Hello and welcome to my semi (very semi)-regular series of Warmish Takes: ruminations of impeccable (cough) wisdom on topics that are almost certainly past their sell-by date. Takes that are, let’s say, the quintessence of l’esprit de l’escalier.
Today’s take is about representation, particularly where it intersects with creative work and its audience. Now, I’m on record here as saying that recognizing and celebrating more authors from marginal groups is a good thing, not least because exposure to writers and artists who are outside the dominant norm expands our ability to recognize good work when we see it. Soliciting their insight and spotlighting their work is not only just, it’s enriching.
All the same, I am extremely chary of describing myself as an OwnVoices author or anything like it. For one thing, my use of a label like “aro-ace” is casual; it’s shorthand for an explanation that normally would have a lot more syllables. I described myself as “asexual” in a medical context recently and was startled to see the word appear in the clinical notes readout of the visit afterward. I thought, “Do I…want…to be known as Asexual in my medical chart? Isn’t that going to invite some assumptions?” I could already feel myself wanting to prepare some pre-explanations for future scenarios.
It’s the same with writing. If I say that I’m “representative” of the aro-ace marginal group, will people think that limits my insight into other people’s experiences? Will they assume I don’t know how to write sex, or can’t delineate the shape of a romance? Of course, in this case all I would have to do to avoid being pigeonholed is keep my mouth shut. Writers who are people of color, for example, don’t have such a luxury.
The thing about marginal groups…is that they’re marginal. Every human being is fully representative of humanity: there should be nothing prescriptive or limiting about the fact that they may also be an example of a non-dominant group. We ought to value the contributions of marginal writers, not because they are marginal, but because they exist. The margin only exists to be turned inside out.
In my view a lot of this is due to an irksome habit people have of throwing around the word “community” like it means the same thing as “demographic.” Like, “the gay community,” for example. Which one? Where do I show up for the meeting? Who takes the minutes? Who presents the treasurer’s report? What most people mean when they say something like “the gay community” is “various and sundry gay people you run into in online spaces,” and that’s not a community. A demographic is a counter that any person can have a spectrum of experience with; a community is always actual and specific people who interact with each other on purpose.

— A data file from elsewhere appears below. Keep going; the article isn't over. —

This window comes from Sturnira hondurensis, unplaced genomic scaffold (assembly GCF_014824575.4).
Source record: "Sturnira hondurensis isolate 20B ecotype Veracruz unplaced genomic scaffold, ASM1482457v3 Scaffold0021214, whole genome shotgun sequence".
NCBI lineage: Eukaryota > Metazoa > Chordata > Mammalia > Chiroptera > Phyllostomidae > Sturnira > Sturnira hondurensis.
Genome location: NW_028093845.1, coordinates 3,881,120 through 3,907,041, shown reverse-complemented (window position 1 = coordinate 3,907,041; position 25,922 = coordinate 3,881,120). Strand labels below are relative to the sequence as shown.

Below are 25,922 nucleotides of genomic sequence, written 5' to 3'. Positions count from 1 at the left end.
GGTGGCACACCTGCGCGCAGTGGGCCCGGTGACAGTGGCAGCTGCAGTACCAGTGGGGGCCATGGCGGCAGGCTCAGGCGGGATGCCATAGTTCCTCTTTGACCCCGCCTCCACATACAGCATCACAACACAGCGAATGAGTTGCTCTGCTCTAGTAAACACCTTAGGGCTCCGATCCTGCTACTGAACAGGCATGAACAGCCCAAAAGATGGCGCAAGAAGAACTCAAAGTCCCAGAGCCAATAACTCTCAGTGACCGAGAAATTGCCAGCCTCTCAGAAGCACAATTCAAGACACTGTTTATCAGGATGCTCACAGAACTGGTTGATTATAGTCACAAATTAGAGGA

The compounding of technologies in the Internet Age has left our human brains struggling to catch up in a lot of ways. We used to have to go to some place to encounter a community, or to meet people outside it. Now, you don’t even have to join another social media platform to have someone screenshot a tweet into your Facebook feed. Little wonder that we would try to use the language of hospitality to make this limitless landscape of encounters make sense.
Community is human messiness and drama and blood and marrow and tears and helpless laughter, and you know with whom you are doing it. Representation as such is just public demographic presence; it’s not activism and it’s definitely not community engagement. But neither is it mere tokenism. Representation at its best disturbs ossified categories and clears space for real engagement. It is not the work; it is the ground-clearing for the work.
It’s important to make this distinction because communities have authority over their members and over their message, and we therefore expect whole demographics to police their members, issue coherent statements and intentions, and feel individual responsibility for how the whole demographic is seen. But those things aren’t possible because a demographic isn’t a fucking community.
So while this isn’t all there is to be said about the subject, I definitely want this statement to have a memorable impact, so I’ll stop here. By the way, the seed of this Warmish Take was germinated in one of my Morning Lights newsletters, so if you want your Warmish Takes a little warmer, by all means subscribe.
And now for a g-&-t.